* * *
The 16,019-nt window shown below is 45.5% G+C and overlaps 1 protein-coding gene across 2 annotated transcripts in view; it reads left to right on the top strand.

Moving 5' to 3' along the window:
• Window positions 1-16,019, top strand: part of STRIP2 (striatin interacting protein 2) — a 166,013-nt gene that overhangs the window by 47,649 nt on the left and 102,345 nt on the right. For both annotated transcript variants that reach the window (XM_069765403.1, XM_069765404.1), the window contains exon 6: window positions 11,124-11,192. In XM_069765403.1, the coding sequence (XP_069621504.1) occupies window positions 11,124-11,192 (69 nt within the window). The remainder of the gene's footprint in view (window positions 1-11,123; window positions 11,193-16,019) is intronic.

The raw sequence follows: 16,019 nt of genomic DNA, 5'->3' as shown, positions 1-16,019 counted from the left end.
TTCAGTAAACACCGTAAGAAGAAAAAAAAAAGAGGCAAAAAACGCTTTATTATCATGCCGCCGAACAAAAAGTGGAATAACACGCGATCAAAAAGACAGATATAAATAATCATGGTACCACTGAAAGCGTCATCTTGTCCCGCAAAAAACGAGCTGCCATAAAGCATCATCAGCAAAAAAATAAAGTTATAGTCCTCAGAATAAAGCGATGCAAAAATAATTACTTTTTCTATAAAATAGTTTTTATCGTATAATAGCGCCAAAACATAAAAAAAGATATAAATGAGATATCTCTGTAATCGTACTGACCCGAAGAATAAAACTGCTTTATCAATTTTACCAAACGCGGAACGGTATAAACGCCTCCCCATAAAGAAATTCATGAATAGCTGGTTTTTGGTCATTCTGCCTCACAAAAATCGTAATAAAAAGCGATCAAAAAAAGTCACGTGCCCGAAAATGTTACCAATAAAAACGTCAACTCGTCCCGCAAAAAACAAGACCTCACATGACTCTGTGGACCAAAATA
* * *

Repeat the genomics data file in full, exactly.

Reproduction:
The 16,019-nt window shown below is 45.5% G+C and overlaps 1 protein-coding gene across 2 annotated transcripts in view; it reads left to right on the top strand.

Moving 5' to 3' along the window:
• Window positions 1-16,019, top strand: part of STRIP2 (striatin interacting protein 2) — a 166,013-nt gene that overhangs the window by 47,649 nt on the left and 102,345 nt on the right. For both annotated transcript variants that reach the window (XM_069765403.1, XM_069765404.1), the window contains exon 6: window positions 11,124-11,192. In XM_069765403.1, the coding sequence (XP_069621504.1) occupies window positions 11,124-11,192 (69 nt within the window). The remainder of the gene's footprint in view (window positions 1-11,123; window positions 11,193-16,019) is intronic.

The raw sequence follows: 16,019 nt of genomic DNA, 5'->3' as shown, positions 1-16,019 counted from the left end.
TTCAGTAAACACCGTAAGAAGAAAAAAAAAAGAGGCAAAAAACGCTTTATTATCATGCCGCCGAACAAAAAGTGGAATAACACGCGATCAAAAAGACAGATATAAATAATCATGGTACCACTGAAAGCGTCATCTTGTCCCGCAAAAAACGAGCTGCCATAAAGCATCATCAGCAAAAAAATAAAGTTATAGTCCTCAGAATAAAGCGATGCAAAAATAATTACTTTTTCTATAAAATAGTTTTTATCGTATAATAGCGCCAAAACATAAAAAAAGATATAAATGAGATATCTCTGTAATCGTACTGACCCGAAGAATAAAACTGCTTTATCAATTTTACCAAACGCGGAACGGTATAAACGCCTCCCCATAAAGAAATTCATGAATAGCTGGTTTTTGGTCATTCTGCCTCACAAAAATCGTAATAAAAAGCGATCAAAAAAAGTCACGTGCCCGAAAATGTTACCAATAAAAACGTCAACTCGTCCCGCAAAAAACAAGACCTCACATGACTCTGTGGACCAAAATA